If the tendons on the outside of your elbow hurt, you might have lateral epicondylitis — aka tennis elbow. Although this can result from tennis, you can also get tennis elbow from lifting weights with poor technique, or almost any repetitive movement that involves grabbing or twisting the wrist.
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What Is Tennis Elbow?
As the U.S. National Library of Medicine (NLM) explains, tennis elbow is irritation or even small tears of the tendons along the outside of your upper arm, near the elbow. It may manifest as elbow pain, burning or an ache that lingers and worsens over time. Those sensations may radiate to your forearm and the back of the hand, especially with motions that involve grasping and twisting.
You might also notice reduced grip strength, or pain when you bend your wrist backward against resistance. Even gentle pressure on the inflamed tendons may cause pain.
There's a reason this type of injury is called tennis elbow. As the University of Colorado Health Center notes, it's typically caused by the force of hitting the ball from the backhand stroke, especially if you have poor technique, weak muscles in your shoulder and wrist, or are using a tennis racket that's too tightly strung or too short.
But you don't have to play tennis to get tennis elbow. As the Mayo Clinic explains, any occupation that involves repetitive wrist and arm motions can overload the tendons in the elbow and lead to the symptoms of tennis elbow. Those include plumbing, painting, carpentry, cooking and repetitive typing or use of a computer mouse.
And as Harvard Health Publishing points out, tendon irritation in general can result from overloading the muscles and tendons. One example of how that happens: increasing your weightlifting load too quickly.
Even if you didn't get tennis elbow from lifting, some types of weight training can make it worse, especially if you don't pay close attention to proper technique. As the University of Rochester Medical Center warns, poor body mechanics during activities like lifting weights, or even something as seemingly simple as painting the ceiling, can contribute to tendon inflammation.
Exercises to Avoid
So, what exercises should you avoid if you have tennis elbow? Start by seeing a medical professional who will diagnose whether tennis elbow is, in fact, the cause of your discomfort. They may do a hands-on exam, X-rays or an MRI.
As the NLM notes, treatment usually begins with two or three weeks of rest for the affected arm, either avoiding or modifying the activities that cause pain. Your doctor can help you narrow down the list of exercises and movements you must avoid, or safe ways to modify them.
The specifics of which exercises aggravate your tennis elbow can vary. But based on the aforementioned expert sources' observations of movements that typically aggravate tennis elbow in particular and tendonitis in general, you may need to avoid some or all of the following:
- Twisting and grabbing motions (e.g., working with dumbbells).
- Gripping anything small (e.g., dumbbells again).
- Forceful and powerful motions (e.g., powerlifting, throwing medicine balls, swinging battle ropes or kettlebells).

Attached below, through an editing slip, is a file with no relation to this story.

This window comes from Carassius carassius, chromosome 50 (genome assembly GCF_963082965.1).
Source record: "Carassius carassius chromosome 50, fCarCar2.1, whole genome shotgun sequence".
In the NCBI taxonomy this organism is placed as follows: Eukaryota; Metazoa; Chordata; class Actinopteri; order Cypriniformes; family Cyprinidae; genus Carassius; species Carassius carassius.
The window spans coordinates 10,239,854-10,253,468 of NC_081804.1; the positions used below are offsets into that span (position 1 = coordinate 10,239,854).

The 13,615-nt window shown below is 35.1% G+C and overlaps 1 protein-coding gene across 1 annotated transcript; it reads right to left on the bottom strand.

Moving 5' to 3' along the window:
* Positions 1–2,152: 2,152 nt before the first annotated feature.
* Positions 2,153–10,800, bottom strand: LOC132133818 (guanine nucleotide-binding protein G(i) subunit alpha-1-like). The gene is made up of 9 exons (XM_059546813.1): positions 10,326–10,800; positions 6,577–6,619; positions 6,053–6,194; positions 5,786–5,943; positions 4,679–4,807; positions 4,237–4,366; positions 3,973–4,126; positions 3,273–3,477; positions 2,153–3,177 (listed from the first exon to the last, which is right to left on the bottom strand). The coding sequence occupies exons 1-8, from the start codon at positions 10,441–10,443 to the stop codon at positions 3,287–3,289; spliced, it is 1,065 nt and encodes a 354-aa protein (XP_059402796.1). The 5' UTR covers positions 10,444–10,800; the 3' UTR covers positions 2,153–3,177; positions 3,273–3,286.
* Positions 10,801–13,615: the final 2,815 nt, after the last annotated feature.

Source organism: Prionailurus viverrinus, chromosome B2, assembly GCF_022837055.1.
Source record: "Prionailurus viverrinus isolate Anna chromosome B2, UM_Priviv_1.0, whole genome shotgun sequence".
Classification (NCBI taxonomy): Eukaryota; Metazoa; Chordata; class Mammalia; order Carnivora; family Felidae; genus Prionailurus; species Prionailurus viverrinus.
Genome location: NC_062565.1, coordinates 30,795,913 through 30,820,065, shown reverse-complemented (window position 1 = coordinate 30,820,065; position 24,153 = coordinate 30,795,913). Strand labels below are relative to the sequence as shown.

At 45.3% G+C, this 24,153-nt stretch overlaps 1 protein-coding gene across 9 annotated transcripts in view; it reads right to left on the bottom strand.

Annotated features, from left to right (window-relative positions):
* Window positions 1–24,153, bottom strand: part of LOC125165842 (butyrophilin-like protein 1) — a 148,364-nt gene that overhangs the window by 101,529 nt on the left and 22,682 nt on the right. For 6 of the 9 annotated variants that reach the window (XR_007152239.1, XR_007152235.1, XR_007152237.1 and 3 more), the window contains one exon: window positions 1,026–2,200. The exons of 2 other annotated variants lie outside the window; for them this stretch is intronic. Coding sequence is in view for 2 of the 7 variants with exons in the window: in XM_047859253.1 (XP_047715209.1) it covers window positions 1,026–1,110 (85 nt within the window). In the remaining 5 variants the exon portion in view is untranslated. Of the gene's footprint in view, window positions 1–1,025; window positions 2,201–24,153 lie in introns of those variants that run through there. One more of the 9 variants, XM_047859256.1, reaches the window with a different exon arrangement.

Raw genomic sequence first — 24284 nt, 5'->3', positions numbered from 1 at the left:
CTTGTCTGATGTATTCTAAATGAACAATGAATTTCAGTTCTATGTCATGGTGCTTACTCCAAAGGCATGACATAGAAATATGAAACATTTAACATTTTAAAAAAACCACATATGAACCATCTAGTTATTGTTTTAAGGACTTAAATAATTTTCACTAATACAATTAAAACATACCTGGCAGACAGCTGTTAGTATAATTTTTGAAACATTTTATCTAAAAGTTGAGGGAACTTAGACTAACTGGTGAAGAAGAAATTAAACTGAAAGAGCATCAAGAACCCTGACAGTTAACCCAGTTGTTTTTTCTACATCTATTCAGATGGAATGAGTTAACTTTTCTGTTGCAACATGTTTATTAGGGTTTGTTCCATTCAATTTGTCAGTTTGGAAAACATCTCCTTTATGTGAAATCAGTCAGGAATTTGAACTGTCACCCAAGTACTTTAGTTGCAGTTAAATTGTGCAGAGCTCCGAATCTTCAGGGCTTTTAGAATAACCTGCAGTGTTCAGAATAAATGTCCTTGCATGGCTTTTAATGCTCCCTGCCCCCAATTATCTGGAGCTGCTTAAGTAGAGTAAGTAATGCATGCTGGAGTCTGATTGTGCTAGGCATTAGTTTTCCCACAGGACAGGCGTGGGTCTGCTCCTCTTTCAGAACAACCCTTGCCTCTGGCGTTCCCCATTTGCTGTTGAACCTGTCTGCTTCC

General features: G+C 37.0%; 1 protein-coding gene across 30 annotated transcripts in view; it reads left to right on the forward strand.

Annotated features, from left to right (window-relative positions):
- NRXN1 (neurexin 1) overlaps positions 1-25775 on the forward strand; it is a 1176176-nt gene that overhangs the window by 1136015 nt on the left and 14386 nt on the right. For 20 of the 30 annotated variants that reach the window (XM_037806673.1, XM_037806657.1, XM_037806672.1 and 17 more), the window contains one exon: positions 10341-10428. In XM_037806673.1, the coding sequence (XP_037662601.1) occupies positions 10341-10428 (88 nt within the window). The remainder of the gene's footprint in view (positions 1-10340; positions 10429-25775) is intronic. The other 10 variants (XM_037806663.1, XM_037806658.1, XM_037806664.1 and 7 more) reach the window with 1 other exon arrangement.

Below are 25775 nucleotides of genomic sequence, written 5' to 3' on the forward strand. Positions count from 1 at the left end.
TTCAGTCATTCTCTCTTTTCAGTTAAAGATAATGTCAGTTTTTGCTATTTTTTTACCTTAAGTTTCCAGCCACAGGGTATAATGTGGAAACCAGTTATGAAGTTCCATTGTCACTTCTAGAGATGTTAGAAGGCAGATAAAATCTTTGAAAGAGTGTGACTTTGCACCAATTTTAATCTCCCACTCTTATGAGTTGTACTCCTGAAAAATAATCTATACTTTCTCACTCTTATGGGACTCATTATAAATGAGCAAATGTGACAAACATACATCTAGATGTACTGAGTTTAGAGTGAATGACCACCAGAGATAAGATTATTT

- Anything that bends your wrist back against resistance (e.g., any type of press, especially those involving dumbbells or barbells).
Read more: How Do I Work Out With Tendinitis?
Treatments for Tennis Elbow
Aside from the classic RICE (rest, ice, compression, elevate) treatment, your doctor may also recommend training over-the-counter pain medicine and anti-inflammatories. If your tennis elbow was caused by a sports activity or a work activity, you may also need to seek the appropriate help — whether it be from a sports trainer, a manager or your human resources department — to correct the body mechanics that provoked the problem.
You may also need to wear a specially designed brace, receive injections to reduce swelling and pain, or see a physical therapist for a carefully progressed program of stretching and strengthening exercises for your forearms.
You'll start by using very light weights or elastic resistance bands; you might even start with something as simple as extending your fingers against the resistance of a regular rubber band. The American Academy of Orthopaedic Surgeons offers an example of a typical therapeutic exercise program.
If your symptoms haven't improved after six months, the NLM warns that surgery might be a logical next step. However, as noted in a systematic review published in the February 2019 issue of Shoulder and Elbow, the current research evidence suggests that surgery is no more effective for tennis elbow than nonsurgical treatment.
The authors also note that further research is needed in the form of a high-quality, placebo-controlled surgical trial and that there is great room for improvement in the methodology of studies on this subject — so it is possible that future studies will yield different results.
Read more: Treatments for Elbow Pain From Weightlifting
Is This an Emergency?
- U.S. National Library of Medicine: "Tennis Elbow"
- University of Colorado Health Center: "Tennis Elbow"
- Shoulder and Elbow: "Surgery for Tennis Elbow: A Systematic Review"
- Mayo Clinic: "Tennis Elbow: Symptoms & Causes"
- Harvard Health Publishing: "Tendonitis"
- University of Rochester Medical Center: "The Best Ways to Treat, Prevent Tendonitis"
- American Academy of Orthopaedic Surgeons: "Therapeutic Exercise Program for Epicondylitis"